Open main menu
See also: Soldier

Contents

EnglishEdit

 
Soldiers.

Alternative formsEdit

EtymologyEdit

From Middle English soudeour, from Old French soudier or soudeour (mercenary), from Medieval Latin soldarius (soldier (one having pay)), from Late Latin solidus, a type of coin.

PronunciationEdit

NounEdit

soldier (plural soldiers)

  1. A member of an army, of any rank.
  2. A private in military service, as distinguished from an officer.
    • (Can we date this quote?) Edmund Spenser
      It were meet that any one, before he came to be a captain, should have been a soldier.
  3. A guardsman.
  4. A member of the Salvation Army.
  5. (Britain, New Zealand) A piece of buttered bread (or toast), cut into a long thin strip for dipping into a soft-boiled egg.
  6. A term of affection for a young boy.
  7. Someone who fights or toils well.
  8. The red or cuckoo gurnard (Chelidonichthys cuculus).
  9. One of the asexual polymorphic forms of termites, in which the head and jaws are very large and strong. The soldiers serve to defend the nest.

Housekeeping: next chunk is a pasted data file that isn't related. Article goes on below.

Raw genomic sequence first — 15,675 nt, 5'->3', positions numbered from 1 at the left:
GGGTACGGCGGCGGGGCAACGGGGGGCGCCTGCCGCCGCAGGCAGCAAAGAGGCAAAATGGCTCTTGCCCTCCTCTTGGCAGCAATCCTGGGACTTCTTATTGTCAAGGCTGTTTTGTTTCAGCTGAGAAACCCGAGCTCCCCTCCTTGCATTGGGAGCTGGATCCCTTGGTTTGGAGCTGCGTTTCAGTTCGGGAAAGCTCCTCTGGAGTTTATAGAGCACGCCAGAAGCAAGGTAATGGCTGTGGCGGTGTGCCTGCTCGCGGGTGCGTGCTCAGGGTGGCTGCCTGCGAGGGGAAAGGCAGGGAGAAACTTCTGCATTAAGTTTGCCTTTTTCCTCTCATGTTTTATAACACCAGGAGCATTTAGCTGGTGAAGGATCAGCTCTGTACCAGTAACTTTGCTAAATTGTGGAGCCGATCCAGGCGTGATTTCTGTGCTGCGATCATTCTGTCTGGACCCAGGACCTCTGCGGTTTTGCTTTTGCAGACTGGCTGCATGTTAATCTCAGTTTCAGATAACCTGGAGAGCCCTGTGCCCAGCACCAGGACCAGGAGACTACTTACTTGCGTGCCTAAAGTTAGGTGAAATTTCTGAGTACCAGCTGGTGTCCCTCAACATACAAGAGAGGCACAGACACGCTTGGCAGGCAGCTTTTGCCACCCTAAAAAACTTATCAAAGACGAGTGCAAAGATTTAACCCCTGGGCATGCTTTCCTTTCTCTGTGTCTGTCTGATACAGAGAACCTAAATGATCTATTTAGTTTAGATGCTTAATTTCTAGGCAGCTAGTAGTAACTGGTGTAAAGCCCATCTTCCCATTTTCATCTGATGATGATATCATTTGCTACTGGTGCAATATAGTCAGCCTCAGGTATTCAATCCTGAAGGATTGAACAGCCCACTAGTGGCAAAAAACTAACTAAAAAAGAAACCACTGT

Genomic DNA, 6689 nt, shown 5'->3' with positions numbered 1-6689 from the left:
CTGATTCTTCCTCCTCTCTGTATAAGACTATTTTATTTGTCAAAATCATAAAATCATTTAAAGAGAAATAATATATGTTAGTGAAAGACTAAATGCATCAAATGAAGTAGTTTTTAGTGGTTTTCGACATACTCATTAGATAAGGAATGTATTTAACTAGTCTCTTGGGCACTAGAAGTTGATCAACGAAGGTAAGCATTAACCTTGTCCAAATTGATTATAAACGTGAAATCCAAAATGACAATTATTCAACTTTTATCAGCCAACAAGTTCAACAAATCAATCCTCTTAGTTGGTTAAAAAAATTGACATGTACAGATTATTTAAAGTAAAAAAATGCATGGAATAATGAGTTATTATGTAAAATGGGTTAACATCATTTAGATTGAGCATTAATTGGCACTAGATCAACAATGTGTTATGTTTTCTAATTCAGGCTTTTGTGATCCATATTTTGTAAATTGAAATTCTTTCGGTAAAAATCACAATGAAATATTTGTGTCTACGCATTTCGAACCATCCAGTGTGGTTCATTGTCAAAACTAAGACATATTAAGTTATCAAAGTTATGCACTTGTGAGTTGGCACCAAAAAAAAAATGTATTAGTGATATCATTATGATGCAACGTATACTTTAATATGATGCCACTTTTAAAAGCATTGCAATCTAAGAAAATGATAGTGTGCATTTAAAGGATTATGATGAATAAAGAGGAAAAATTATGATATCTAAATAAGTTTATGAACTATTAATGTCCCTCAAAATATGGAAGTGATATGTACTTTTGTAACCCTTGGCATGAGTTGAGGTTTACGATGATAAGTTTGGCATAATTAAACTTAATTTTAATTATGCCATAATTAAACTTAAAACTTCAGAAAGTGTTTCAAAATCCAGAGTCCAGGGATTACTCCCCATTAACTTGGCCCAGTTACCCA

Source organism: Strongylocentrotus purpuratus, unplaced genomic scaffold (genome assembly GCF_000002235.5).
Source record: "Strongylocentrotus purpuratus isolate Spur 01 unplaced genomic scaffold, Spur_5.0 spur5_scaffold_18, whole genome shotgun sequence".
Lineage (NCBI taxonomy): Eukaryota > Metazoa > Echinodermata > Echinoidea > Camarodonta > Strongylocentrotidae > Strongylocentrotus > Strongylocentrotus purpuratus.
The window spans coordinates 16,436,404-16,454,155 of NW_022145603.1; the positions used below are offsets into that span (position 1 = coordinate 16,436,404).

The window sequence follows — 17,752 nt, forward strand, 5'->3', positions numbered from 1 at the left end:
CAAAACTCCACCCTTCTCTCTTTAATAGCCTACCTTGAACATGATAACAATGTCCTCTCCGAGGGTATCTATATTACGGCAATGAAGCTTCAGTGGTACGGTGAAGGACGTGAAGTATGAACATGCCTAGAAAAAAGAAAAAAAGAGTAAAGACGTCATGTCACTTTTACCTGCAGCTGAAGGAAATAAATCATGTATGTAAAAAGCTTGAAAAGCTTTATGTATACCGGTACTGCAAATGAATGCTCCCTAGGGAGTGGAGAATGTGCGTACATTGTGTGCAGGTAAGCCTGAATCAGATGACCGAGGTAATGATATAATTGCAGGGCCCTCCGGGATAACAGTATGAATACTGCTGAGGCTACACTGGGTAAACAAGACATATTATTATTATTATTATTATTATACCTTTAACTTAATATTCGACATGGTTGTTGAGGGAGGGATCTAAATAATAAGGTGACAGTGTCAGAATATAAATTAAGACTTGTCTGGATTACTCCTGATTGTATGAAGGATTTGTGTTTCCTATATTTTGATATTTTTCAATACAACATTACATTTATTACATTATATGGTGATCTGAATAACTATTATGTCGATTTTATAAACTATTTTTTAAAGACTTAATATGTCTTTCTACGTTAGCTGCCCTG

SynonymsEdit

Derived termsEdit

TranslationsEdit

The translations below need to be checked and inserted above into the appropriate translation tables, removing any numbers. Numbers do not necessarily match those in definitions. See instructions at Wiktionary:Entry layout#Translations.

VerbEdit

soldier (third-person singular simple present soldiers, present participle soldiering, simple past and past participle soldiered)

  1. To continue.
  2. To be a soldier.
  3. To intentionally restrict labor productivity; to work at the slowest rate that goes unpunished.

Usage notesEdit

Originally from the way that conscripts may approach following orders. Usage less prevalent in the era of all-volunteer militaries.

SynonymsEdit

Derived termsEdit

TranslationsEdit

See alsoEdit

Further readingEdit

AnagramsEdit